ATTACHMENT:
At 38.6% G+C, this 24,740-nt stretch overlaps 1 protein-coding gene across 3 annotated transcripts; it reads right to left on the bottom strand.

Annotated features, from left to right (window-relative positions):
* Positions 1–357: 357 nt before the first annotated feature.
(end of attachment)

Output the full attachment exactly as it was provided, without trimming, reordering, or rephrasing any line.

At 38.6% G+C, this 24,740-nt stretch overlaps 1 protein-coding gene across 3 annotated transcripts; it reads right to left on the bottom strand.

Annotated features, from left to right (window-relative positions):
* Positions 1–357: 357 nt before the first annotated feature.